Brian Steverson has been in Fayetteville for about fi ve years. He’s a lifelong artist and has been sharing his talents with the community06-23-10-brian-steverson.jpg for the past two or three years. He’s become a regular at festivals, like the Dogwood Festival and International Folk Festival, and has recently joined the ranks of exhibiting artists at Arts Alive! that happens during the regular 4th Friday celebrations downtown.

On June 25, the Fayetteville Art Guild will host an exclusive exhibit of his work. His pieces will be on display at Gallery One13, 113 Gillespie St. on Fridays and Saturdays through the month of July.

“I am going to fIll the room the pieces — they will be mostly acrylics, some large and some small,” said Steverson “I plan to have everything there from portraits to landscapes to city scapes. I have a couple of still lifes in there, too.”

Steverson describes his works as somewhere between realism and impressionism. His goal though is not to create controversy or make a statement with this show.

“There is a wide variety of stuff in my paintings.” said Steverson. “Some look more real than others and some look more Monet-ish. Ultimately though, I try to make pleasing paintings. It is something nice to look at. There is no deep thought to them.”

While there is certainly a place for thought provoking art and art that shocks and makes a statement, there is also a place for art that is just fun to look at and art that will make you smile just because it is appealing and well done.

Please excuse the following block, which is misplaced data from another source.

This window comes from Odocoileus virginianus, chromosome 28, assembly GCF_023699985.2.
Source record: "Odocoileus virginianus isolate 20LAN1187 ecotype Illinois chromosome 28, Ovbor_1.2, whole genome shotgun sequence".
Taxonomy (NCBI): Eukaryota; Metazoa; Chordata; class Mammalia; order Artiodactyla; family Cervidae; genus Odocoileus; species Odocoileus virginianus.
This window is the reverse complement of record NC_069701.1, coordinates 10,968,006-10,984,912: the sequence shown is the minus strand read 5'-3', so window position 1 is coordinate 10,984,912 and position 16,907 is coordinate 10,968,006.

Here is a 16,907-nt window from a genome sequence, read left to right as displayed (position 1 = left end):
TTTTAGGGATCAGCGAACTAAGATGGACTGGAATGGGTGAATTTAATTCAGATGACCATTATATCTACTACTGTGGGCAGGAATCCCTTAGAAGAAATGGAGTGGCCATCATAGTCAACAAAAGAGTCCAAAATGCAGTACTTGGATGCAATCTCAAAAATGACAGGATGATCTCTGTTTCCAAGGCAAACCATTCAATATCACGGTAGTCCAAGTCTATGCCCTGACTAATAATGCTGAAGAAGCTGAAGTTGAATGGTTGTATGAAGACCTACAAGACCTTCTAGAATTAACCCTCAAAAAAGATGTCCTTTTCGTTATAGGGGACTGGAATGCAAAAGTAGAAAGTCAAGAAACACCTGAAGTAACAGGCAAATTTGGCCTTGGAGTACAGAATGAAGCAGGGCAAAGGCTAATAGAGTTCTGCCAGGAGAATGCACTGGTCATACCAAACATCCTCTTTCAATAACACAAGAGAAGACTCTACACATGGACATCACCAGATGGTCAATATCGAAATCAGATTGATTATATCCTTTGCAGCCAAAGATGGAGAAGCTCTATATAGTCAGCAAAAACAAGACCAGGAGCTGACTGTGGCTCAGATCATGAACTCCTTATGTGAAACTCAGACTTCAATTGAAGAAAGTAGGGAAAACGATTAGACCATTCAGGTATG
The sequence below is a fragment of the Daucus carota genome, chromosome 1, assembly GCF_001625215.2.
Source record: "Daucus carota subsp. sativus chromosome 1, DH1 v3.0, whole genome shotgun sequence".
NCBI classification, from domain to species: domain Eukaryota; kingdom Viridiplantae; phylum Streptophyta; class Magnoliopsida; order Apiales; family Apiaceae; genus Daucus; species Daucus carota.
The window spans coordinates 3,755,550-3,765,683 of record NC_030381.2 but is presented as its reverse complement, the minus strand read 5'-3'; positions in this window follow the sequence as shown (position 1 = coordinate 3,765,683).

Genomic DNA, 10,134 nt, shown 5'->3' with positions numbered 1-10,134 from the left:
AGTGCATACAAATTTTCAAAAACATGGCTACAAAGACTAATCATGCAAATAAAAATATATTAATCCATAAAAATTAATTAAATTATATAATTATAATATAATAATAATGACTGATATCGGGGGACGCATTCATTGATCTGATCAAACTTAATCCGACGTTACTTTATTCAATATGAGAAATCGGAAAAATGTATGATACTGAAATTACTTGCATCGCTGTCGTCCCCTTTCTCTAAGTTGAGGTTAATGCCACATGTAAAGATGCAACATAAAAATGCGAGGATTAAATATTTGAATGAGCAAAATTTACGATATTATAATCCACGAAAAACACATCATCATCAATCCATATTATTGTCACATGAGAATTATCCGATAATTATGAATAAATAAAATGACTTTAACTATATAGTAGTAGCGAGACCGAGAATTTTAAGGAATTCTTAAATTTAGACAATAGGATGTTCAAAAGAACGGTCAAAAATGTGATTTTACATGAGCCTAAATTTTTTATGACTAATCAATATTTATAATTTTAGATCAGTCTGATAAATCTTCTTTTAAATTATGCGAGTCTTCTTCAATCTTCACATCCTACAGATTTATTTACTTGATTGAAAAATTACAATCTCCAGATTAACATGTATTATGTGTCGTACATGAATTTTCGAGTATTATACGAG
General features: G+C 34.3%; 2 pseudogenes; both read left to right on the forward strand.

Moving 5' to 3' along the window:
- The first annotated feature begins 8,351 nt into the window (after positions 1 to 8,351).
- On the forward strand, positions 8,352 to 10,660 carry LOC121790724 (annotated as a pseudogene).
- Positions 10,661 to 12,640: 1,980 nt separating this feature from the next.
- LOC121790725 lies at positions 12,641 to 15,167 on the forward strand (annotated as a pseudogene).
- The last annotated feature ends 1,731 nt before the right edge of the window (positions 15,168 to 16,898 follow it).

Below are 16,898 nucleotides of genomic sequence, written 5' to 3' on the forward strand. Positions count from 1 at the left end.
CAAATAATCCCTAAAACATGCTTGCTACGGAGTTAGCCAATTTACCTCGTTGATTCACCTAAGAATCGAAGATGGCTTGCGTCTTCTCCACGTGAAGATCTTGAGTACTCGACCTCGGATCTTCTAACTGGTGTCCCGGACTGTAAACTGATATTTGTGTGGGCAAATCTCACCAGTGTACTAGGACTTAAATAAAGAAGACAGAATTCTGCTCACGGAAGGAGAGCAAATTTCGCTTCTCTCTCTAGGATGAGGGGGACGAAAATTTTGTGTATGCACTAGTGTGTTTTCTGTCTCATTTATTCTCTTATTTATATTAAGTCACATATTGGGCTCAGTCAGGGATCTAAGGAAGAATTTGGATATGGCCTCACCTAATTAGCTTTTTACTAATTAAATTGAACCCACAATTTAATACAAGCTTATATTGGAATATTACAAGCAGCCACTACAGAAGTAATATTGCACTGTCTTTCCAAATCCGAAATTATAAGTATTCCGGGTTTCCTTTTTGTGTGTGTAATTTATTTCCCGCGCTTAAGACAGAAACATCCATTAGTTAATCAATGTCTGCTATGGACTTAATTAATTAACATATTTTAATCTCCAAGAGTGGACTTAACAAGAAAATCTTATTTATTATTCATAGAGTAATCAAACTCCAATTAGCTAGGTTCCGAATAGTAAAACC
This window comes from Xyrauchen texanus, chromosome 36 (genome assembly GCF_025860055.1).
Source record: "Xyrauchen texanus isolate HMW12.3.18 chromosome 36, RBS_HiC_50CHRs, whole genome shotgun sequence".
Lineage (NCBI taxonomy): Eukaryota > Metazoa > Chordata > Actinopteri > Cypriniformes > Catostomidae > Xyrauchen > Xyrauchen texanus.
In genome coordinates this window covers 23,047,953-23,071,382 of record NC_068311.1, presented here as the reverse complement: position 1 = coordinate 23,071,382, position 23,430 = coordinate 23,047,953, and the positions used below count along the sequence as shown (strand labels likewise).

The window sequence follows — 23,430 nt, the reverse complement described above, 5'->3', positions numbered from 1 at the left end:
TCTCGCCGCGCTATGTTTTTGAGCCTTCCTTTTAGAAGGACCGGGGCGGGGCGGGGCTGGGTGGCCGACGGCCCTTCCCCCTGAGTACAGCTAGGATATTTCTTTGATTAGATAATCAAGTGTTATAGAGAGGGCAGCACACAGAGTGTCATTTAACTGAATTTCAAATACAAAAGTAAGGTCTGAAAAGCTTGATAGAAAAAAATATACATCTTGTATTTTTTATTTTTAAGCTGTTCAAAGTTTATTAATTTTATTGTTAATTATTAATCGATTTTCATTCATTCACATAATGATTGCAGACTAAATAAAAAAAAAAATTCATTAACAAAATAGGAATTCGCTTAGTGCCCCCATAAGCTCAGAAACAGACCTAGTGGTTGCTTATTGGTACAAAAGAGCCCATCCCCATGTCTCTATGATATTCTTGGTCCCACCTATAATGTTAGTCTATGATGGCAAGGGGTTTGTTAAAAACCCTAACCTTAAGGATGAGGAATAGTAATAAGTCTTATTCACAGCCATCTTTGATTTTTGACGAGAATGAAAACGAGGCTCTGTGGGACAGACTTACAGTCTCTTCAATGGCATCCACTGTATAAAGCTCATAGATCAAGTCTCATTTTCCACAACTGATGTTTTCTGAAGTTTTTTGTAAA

Steverson paints with red, yellow, blue and black and white on his palette, but that is hard to tell by looking at his work. The colors are vibrant and the shades are many. His work pace is quick and his brush strokes are sure, strangely enough, both are skills he picked up when he painted signs for a living.

“Nowadays computers are used to make billboards and then the images are put on to vinyl and it is stretched into place, but it wasn’t like that when I was doing it,” said Steverson. “Back in the day, they would give us six foot by 20 foot boards and say ‘You’ve got till the end of the day, (or noon, or whatever they decided) to be done with it.’ That is what made me fast and that is what made me where I could mix colors.

“I use red, yellow and blue because that is all they gave us when I was painting signs and then we had to mix the colors ourselves. We couldn’t buy 40,000 colors. That just wasn’t feasible,” he continued.

To look at Steverson’s work now, the fact that he mixes his own colors is impressive, and the speed with which he paints is fun to watch, but it is his ability to capture such a diverse number of subjects so accurately that really makes his work worth checking out. Whether it is a picture of the Old Capitol building, the Market House or airborne soldiers leaping from a plane, Steverson’s work speaks for itself, much like the work of other local artists with a message to share.

“There are a lot of really good artists downtown — if people would just come and take a look,” said Steverson.

Give Gallery One13 a call to find out more about this exhibit at 223-ARTS.

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